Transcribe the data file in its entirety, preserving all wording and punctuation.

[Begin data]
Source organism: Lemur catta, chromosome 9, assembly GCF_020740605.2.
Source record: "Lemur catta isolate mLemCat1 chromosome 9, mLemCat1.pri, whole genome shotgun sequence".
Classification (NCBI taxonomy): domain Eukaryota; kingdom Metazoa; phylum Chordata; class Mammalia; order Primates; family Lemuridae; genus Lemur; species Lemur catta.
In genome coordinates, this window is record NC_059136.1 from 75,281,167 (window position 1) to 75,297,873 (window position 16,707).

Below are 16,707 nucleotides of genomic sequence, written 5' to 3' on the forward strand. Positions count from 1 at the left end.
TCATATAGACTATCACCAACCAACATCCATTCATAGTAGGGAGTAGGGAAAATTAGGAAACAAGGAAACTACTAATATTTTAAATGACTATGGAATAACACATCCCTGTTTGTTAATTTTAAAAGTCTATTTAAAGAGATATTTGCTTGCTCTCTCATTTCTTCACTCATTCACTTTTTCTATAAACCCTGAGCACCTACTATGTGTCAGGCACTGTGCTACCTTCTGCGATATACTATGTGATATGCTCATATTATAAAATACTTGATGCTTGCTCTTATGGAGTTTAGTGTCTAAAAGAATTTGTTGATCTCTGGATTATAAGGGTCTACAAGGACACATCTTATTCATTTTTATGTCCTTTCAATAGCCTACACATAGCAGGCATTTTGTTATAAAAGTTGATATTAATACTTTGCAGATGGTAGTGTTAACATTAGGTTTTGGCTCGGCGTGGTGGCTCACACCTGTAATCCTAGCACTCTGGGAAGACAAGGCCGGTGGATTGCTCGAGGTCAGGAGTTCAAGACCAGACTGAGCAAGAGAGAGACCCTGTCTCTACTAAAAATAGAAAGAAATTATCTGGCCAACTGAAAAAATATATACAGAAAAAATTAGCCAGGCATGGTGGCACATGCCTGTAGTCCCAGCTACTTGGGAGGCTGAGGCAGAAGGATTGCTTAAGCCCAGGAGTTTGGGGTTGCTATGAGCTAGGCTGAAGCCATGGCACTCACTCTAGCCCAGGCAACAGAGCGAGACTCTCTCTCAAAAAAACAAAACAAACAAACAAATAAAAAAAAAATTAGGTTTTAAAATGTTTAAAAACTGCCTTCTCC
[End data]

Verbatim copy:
Source organism: Lemur catta, chromosome 9, assembly GCF_020740605.2.
Source record: "Lemur catta isolate mLemCat1 chromosome 9, mLemCat1.pri, whole genome shotgun sequence".
Classification (NCBI taxonomy): domain Eukaryota; kingdom Metazoa; phylum Chordata; class Mammalia; order Primates; family Lemuridae; genus Lemur; species Lemur catta.
In genome coordinates, this window is record NC_059136.1 from 75,281,167 (window position 1) to 75,297,873 (window position 16,707).

Below are 16,707 nucleotides of genomic sequence, written 5' to 3' on the forward strand. Positions count from 1 at the left end.
TCATATAGACTATCACCAACCAACATCCATTCATAGTAGGGAGTAGGGAAAATTAGGAAACAAGGAAACTACTAATATTTTAAATGACTATGGAATAACACATCCCTGTTTGTTAATTTTAAAAGTCTATTTAAAGAGATATTTGCTTGCTCTCTCATTTCTTCACTCATTCACTTTTTCTATAAACCCTGAGCACCTACTATGTGTCAGGCACTGTGCTACCTTCTGCGATATACTATGTGATATGCTCATATTATAAAATACTTGATGCTTGCTCTTATGGAGTTTAGTGTCTAAAAGAATTTGTTGATCTCTGGATTATAAGGGTCTACAAGGACACATCTTATTCATTTTTATGTCCTTTCAATAGCCTACACATAGCAGGCATTTTGTTATAAAAGTTGATATTAATACTTTGCAGATGGTAGTGTTAACATTAGGTTTTGGCTCGGCGTGGTGGCTCACACCTGTAATCCTAGCACTCTGGGAAGACAAGGCCGGTGGATTGCTCGAGGTCAGGAGTTCAAGACCAGACTGAGCAAGAGAGAGACCCTGTCTCTACTAAAAATAGAAAGAAATTATCTGGCCAACTGAAAAAATATATACAGAAAAAATTAGCCAGGCATGGTGGCACATGCCTGTAGTCCCAGCTACTTGGGAGGCTGAGGCAGAAGGATTGCTTAAGCCCAGGAGTTTGGGGTTGCTATGAGCTAGGCTGAAGCCATGGCACTCACTCTAGCCCAGGCAACAGAGCGAGACTCTCTCTCAAAAAAACAAAACAAACAAACAAATAAAAAAAAAATTAGGTTTTAAAATGTTTAAAAACTGCCTTCTCC